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Have to vs. must? #9 (permalink) Sun Nov 19, 2006 10:56 am   Have to vs. must?
 

.
My two cents again: I'm glad that the answers were amended to avoid the have to / must choice here. I agree (with someone above?) that they are often distinct in use, but also very often they are interchanged nowadays, especially in generalized contexts. When I mouth them, I am often tongue-tied as to which to choose as more natural-- as in the present case.

I have to go now-- I really must!
.

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Have to vs. must? #10 (permalink) Sun Nov 19, 2006 10:56 am   Have to vs. must?
 

Hi,

For the record I have now edited out (I hope) the mistake in the test so that 'have to' appears as an option and is regarded as the correct choice.

A
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Have to vs. must? #11 (permalink) Sun Nov 19, 2006 11:20 am   Have to vs. must?
 

Yankee wrote:
(You must be aware of that). ;)

Hi Canadian

Just out of curiosity, do you see any difference in meaning between the two affirmative sentences below? Any differences in the four negative sentences?

You must be aware of that.
You have to be aware of that.

You mustn't be aware of that.
You must not be aware of that.
You have to not be aware of that.
You don't have to be aware of that.

Amy
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Have to vs. must? #12 (permalink) Sun Nov 19, 2006 12:17 pm   Have to vs. must?
 

Alan wrote:
For the record I have now edited out (I hope) the mistake in the test so that 'have to' appears as an option and is regarded as the correct choice.
Hi Alan
When I look at the test now, it is still showing must, had and have as the options. I refreshed my browser thinking that might be the reason I don't see a change, but I still see the same options I saw earlier this morning.

Just thought I'd let you know.
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Have to vs. must? #13 (permalink) Sun Nov 19, 2006 12:57 pm   Have to vs. must?
 

Hi Amy,

Thanks for that. I have received an automated reply saying it's being changed but it takes a certain time to percolate through. It's rather like paying in a cheque in a UK bank!

A
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Have to vs. must? #14 (permalink) Sun Nov 19, 2006 20:43 pm   Have to vs. must?
 

Hi Amy
A few things....

1...You will notice that I edited my post 2 minutes after your reply and what I did was change the underlining to isolate must and have to from not. I hadn't read your post before editing mine.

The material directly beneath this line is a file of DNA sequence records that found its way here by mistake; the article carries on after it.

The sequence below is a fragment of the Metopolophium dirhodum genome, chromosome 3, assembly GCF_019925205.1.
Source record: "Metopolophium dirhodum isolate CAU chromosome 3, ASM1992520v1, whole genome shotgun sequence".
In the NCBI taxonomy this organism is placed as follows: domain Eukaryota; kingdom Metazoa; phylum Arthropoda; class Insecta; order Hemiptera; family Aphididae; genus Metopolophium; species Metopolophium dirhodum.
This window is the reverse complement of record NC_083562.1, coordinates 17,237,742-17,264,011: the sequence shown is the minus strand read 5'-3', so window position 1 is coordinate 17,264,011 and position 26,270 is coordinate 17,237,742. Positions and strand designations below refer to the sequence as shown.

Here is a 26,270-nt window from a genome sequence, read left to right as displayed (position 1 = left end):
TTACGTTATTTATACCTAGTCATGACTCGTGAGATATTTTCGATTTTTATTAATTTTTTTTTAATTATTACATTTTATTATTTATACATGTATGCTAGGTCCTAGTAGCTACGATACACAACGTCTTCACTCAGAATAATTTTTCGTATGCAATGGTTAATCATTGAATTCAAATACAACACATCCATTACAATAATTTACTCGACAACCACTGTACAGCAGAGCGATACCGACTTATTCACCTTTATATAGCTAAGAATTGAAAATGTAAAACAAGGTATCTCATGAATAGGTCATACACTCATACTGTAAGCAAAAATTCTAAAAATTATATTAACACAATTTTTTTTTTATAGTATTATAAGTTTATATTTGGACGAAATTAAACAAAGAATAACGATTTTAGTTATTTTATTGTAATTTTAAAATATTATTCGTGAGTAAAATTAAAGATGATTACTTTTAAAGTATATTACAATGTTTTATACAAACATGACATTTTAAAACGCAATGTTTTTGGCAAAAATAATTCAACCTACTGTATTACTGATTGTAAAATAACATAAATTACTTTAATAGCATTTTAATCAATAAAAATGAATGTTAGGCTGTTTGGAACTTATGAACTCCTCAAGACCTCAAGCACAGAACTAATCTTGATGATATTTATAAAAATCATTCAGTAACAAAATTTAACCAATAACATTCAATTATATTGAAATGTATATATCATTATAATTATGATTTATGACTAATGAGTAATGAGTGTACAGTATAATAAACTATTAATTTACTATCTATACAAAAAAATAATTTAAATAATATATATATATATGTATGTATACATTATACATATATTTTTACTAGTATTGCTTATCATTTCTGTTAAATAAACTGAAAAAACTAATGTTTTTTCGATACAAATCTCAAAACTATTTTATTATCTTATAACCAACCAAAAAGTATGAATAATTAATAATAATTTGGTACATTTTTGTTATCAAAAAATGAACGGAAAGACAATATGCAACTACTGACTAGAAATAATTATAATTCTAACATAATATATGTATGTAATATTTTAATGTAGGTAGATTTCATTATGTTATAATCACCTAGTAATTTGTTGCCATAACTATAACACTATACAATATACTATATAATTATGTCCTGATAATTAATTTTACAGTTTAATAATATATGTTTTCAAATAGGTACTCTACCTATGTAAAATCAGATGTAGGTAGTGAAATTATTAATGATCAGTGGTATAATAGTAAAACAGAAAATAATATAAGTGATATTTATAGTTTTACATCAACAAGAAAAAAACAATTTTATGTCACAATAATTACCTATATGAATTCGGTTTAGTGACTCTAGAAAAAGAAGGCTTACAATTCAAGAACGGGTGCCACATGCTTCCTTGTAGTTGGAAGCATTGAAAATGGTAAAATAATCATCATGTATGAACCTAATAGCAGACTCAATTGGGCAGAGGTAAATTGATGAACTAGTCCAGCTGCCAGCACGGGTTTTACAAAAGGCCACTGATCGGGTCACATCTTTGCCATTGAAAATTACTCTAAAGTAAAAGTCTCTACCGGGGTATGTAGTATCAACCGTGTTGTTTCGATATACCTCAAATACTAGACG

2..Speaking of your post, this is not the first time you have missed or ignored the point of what I said. If you read my post carefully, you will be quite aware of the fact that I know that must not and does not have to have different meanings. The point is that the negative meaning of the test question is not must not; it is do not have to.

3...Regarding your following post, the affirmative pair has two meanings in common. The first common meaning is 'you are not aware of that but you (have to) (must) become aware of that'.
The second common meaning is 'you say you are not aware of that but I don't believe you'.

The negative pairs are irrelevant, but I already said that 'negative must' has two different meanings, must not and need not. (need not=don't have to).

4...Going back to the test question affirmative form, I remain unconvinced that the two have any difference in meaning.
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Have to vs. must? #15 (permalink) Sun Nov 19, 2006 21:08 pm   Have to vs. must?
 

canadian45 wrote:
2..Speaking of your post, this is not the first time you have missed or ignored the point of what I said. If you read my post carefully, you will be quite aware of the fact that I know that must not and does not have to have different meanings. The point is that the negative meaning of the test question is not must not; it is do not have to.

It's actually quite difficult to read the editing of a post carefully before before it's been edited. But, if you've got tips on how to do that, I'm all ears.